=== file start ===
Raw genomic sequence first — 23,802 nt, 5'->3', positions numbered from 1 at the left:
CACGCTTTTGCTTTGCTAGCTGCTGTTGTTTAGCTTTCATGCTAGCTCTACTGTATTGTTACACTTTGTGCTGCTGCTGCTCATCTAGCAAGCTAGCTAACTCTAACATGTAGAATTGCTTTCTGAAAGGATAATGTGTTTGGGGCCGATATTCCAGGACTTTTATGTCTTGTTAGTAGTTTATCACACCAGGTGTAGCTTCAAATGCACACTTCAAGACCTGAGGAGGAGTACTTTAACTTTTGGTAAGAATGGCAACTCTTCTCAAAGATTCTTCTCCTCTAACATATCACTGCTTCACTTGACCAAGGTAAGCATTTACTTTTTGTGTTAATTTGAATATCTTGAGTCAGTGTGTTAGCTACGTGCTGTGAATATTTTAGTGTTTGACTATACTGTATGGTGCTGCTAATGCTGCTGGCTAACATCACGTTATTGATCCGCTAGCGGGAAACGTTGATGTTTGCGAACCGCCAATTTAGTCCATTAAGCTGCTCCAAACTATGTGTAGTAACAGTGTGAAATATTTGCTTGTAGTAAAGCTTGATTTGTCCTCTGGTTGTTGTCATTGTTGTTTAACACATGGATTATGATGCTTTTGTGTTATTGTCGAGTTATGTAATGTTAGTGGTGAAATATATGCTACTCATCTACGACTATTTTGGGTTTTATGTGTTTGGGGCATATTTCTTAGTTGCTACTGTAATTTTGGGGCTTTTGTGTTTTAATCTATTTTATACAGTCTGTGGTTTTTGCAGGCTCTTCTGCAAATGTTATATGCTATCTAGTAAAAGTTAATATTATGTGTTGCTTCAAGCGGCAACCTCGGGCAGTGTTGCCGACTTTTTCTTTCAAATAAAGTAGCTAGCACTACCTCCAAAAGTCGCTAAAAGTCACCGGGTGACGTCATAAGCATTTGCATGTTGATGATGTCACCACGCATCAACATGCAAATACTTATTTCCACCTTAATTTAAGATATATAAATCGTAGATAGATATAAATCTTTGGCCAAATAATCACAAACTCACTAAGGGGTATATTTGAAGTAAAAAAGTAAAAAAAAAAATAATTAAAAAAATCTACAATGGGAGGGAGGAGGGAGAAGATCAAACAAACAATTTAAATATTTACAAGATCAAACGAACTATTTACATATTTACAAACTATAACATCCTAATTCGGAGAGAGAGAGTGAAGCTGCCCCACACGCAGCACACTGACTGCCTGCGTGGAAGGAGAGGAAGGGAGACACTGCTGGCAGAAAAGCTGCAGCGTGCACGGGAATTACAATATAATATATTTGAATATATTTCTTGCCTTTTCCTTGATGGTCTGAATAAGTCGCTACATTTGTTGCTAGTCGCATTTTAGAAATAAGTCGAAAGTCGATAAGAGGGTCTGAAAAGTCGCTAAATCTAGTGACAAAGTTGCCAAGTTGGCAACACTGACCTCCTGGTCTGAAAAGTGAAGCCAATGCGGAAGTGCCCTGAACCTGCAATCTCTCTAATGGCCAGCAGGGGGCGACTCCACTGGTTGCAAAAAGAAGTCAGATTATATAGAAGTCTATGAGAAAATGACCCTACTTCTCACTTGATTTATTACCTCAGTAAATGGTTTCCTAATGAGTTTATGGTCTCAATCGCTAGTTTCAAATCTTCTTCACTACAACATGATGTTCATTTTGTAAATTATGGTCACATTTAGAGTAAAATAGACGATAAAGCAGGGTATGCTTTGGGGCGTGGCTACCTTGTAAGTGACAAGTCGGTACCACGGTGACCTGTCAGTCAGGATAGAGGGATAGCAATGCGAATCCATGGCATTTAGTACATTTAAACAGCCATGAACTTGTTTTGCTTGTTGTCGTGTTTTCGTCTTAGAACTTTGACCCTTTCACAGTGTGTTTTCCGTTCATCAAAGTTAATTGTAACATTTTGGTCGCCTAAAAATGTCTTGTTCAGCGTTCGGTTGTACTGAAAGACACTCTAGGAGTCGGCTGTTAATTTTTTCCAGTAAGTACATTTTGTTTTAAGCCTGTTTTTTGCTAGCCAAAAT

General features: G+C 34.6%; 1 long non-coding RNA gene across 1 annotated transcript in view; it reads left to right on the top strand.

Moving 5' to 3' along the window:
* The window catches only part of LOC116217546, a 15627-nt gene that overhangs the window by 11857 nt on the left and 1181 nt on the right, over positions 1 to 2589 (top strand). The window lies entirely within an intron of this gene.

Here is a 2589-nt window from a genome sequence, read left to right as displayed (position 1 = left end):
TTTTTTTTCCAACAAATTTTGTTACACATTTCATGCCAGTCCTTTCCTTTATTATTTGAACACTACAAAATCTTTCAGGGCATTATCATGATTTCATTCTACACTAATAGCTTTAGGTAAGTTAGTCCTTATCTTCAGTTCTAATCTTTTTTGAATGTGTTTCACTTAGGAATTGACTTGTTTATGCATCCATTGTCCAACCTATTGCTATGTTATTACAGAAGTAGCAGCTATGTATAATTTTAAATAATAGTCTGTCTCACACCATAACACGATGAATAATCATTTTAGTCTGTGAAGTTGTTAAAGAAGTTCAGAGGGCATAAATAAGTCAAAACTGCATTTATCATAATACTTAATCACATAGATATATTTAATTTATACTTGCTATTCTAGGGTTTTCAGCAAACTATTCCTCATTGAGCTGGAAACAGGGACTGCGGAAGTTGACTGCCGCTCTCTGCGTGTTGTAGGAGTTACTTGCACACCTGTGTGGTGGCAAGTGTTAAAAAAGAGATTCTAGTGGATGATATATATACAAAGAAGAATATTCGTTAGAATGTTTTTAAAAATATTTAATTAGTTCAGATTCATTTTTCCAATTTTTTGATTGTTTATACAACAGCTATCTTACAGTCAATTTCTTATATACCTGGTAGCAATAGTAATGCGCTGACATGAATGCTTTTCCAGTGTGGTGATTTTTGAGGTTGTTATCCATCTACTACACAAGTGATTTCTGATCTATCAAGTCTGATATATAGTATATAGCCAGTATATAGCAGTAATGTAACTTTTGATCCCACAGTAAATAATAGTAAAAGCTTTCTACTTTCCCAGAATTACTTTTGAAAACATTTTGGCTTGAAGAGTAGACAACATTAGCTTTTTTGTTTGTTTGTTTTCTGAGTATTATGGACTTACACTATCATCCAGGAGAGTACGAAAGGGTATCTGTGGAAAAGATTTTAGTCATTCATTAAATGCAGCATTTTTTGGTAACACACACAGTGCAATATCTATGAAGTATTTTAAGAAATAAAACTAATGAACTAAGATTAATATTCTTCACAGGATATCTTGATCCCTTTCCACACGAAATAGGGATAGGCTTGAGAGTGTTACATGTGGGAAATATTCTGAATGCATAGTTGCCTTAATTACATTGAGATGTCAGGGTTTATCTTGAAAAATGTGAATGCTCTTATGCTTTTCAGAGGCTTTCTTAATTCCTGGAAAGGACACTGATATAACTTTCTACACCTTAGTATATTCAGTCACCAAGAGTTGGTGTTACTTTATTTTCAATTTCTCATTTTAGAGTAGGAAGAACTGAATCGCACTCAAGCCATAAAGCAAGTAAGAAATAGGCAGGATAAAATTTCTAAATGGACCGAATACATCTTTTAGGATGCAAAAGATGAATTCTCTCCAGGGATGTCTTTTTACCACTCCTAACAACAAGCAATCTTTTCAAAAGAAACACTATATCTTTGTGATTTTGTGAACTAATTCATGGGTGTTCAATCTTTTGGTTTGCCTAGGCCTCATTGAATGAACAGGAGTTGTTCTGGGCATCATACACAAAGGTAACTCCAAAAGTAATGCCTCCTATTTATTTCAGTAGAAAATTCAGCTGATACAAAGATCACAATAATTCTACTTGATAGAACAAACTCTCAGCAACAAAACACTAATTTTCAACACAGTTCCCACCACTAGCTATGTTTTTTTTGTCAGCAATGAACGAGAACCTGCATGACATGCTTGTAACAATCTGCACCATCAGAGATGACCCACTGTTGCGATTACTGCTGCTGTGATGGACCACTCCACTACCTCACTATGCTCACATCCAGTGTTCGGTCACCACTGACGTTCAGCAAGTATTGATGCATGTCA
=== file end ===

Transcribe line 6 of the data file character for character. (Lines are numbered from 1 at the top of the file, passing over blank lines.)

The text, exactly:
Here is a 2589-nt window from a genome sequence, read left to right as displayed (position 1 = left end):